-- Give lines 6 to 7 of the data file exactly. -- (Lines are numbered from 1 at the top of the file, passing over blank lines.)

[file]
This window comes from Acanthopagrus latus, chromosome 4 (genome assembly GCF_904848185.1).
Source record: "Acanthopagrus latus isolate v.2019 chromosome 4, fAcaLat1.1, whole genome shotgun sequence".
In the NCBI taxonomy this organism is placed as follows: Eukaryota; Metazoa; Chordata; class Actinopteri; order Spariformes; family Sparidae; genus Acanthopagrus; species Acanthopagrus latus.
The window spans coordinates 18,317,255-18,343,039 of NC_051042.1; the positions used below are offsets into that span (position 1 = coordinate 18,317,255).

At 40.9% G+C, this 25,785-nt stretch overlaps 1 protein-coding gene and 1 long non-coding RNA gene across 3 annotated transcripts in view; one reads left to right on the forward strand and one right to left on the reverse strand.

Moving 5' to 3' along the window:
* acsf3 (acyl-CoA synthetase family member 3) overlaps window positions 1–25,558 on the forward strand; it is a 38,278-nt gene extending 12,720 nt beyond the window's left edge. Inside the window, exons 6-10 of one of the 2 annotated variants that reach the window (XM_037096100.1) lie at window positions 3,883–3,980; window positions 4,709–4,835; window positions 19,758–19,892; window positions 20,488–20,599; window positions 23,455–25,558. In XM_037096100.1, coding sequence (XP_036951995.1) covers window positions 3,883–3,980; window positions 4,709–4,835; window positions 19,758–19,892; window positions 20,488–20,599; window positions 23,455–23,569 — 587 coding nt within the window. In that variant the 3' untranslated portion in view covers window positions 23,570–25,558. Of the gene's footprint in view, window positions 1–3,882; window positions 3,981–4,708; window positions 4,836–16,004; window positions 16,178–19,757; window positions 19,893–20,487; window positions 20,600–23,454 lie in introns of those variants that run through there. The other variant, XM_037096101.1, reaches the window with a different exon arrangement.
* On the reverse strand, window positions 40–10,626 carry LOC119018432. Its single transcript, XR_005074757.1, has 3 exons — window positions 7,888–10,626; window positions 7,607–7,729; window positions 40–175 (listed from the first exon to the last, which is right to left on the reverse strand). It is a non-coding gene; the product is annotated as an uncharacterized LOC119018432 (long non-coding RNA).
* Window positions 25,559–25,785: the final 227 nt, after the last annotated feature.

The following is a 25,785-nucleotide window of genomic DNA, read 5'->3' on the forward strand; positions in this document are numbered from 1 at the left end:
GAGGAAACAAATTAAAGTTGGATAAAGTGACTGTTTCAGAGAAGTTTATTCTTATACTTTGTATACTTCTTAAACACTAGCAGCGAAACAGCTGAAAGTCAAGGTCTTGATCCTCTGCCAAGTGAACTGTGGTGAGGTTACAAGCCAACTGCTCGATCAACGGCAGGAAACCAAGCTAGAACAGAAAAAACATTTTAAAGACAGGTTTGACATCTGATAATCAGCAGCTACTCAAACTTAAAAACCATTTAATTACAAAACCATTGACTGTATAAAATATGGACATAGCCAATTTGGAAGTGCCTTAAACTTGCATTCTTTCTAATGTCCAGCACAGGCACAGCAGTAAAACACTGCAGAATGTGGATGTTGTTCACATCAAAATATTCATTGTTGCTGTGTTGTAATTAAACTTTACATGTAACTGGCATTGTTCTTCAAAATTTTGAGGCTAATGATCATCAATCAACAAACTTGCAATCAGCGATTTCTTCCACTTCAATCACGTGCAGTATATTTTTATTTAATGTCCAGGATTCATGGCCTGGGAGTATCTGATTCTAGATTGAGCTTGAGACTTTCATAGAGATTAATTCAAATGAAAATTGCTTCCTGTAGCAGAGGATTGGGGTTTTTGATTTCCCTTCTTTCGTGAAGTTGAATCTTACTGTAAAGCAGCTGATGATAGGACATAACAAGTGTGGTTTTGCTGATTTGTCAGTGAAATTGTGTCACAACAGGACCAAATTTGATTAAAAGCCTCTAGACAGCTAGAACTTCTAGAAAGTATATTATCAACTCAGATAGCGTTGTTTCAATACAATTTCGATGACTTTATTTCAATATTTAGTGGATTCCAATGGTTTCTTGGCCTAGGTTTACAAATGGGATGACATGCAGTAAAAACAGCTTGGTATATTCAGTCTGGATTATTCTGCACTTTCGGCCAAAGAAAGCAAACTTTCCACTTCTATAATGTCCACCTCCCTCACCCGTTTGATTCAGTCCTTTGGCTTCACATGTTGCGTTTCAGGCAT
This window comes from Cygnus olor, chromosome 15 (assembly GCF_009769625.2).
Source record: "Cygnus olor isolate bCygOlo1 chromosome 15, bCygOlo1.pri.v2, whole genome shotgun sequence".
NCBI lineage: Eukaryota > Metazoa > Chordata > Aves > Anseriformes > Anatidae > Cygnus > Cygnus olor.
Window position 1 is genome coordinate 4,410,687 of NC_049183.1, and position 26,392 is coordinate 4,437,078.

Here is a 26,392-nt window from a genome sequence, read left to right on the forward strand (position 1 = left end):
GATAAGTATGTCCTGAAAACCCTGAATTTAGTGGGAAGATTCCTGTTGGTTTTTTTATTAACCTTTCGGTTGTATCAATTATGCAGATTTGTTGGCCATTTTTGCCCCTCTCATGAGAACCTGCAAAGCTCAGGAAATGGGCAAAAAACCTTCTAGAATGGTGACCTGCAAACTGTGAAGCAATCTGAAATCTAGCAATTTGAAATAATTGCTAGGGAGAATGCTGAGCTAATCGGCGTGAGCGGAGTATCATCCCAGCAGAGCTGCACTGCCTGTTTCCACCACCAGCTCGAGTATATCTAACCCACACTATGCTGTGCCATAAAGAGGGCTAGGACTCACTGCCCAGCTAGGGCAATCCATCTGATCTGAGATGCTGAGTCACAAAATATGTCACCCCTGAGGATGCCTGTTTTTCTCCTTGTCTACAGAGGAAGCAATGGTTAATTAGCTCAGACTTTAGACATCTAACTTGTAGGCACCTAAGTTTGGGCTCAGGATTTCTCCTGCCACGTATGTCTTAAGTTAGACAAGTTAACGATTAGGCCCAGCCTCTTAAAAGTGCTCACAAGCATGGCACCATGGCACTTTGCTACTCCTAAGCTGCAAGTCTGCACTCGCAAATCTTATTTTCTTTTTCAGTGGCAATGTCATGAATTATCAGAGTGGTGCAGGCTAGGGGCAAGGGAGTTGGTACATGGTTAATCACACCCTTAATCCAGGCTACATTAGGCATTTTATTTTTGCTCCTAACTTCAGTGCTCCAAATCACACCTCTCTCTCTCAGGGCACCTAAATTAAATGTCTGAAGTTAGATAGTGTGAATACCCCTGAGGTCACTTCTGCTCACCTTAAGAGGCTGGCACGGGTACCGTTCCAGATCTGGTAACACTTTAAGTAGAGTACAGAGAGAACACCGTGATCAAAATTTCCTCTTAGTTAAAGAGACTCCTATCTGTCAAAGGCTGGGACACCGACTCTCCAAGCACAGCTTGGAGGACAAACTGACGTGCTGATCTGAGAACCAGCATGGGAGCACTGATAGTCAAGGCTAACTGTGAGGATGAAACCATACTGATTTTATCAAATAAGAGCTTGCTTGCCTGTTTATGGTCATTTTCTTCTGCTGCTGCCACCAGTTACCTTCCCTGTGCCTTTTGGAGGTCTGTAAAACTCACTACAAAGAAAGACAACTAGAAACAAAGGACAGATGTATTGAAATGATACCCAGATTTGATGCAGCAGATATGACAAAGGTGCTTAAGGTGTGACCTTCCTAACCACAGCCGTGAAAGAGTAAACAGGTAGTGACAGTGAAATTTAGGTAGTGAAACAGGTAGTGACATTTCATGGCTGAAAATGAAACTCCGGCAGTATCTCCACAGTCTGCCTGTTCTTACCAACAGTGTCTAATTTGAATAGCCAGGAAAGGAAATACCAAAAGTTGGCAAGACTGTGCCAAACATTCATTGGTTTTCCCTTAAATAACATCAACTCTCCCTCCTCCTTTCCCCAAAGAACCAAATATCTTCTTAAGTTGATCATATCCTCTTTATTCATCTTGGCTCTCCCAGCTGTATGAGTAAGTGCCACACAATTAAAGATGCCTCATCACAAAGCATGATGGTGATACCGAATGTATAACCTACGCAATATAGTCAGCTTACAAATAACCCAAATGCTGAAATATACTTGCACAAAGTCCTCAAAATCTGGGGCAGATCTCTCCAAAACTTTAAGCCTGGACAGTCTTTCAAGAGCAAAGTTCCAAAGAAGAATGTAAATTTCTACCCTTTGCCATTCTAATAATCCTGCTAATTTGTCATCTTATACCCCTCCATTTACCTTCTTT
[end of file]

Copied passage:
Moving 5' to 3' along the window:
* acsf3 (acyl-CoA synthetase family member 3) overlaps window positions 1–25,558 on the forward strand; it is a 38,278-nt gene extending 12,720 nt beyond the window's left edge. Inside the window, exons 6-10 of one of the 2 annotated variants that reach the window (XM_037096100.1) lie at window positions 3,883–3,980; window positions 4,709–4,835; window positions 19,758–19,892; window positions 20,488–20,599; window positions 23,455–25,558. In XM_037096100.1, coding sequence (XP_036951995.1) covers window positions 3,883–3,980; window positions 4,709–4,835; window positions 19,758–19,892; window positions 20,488–20,599; window positions 23,455–23,569 — 587 coding nt within the window. In that variant the 3' untranslated portion in view covers window positions 23,570–25,558. Of the gene's footprint in view, window positions 1–3,882; window positions 3,981–4,708; window positions 4,836–16,004; window positions 16,178–19,757; window positions 19,893–20,487; window positions 20,600–23,454 lie in introns of those variants that run through there. The other variant, XM_037096101.1, reaches the window with a different exon arrangement.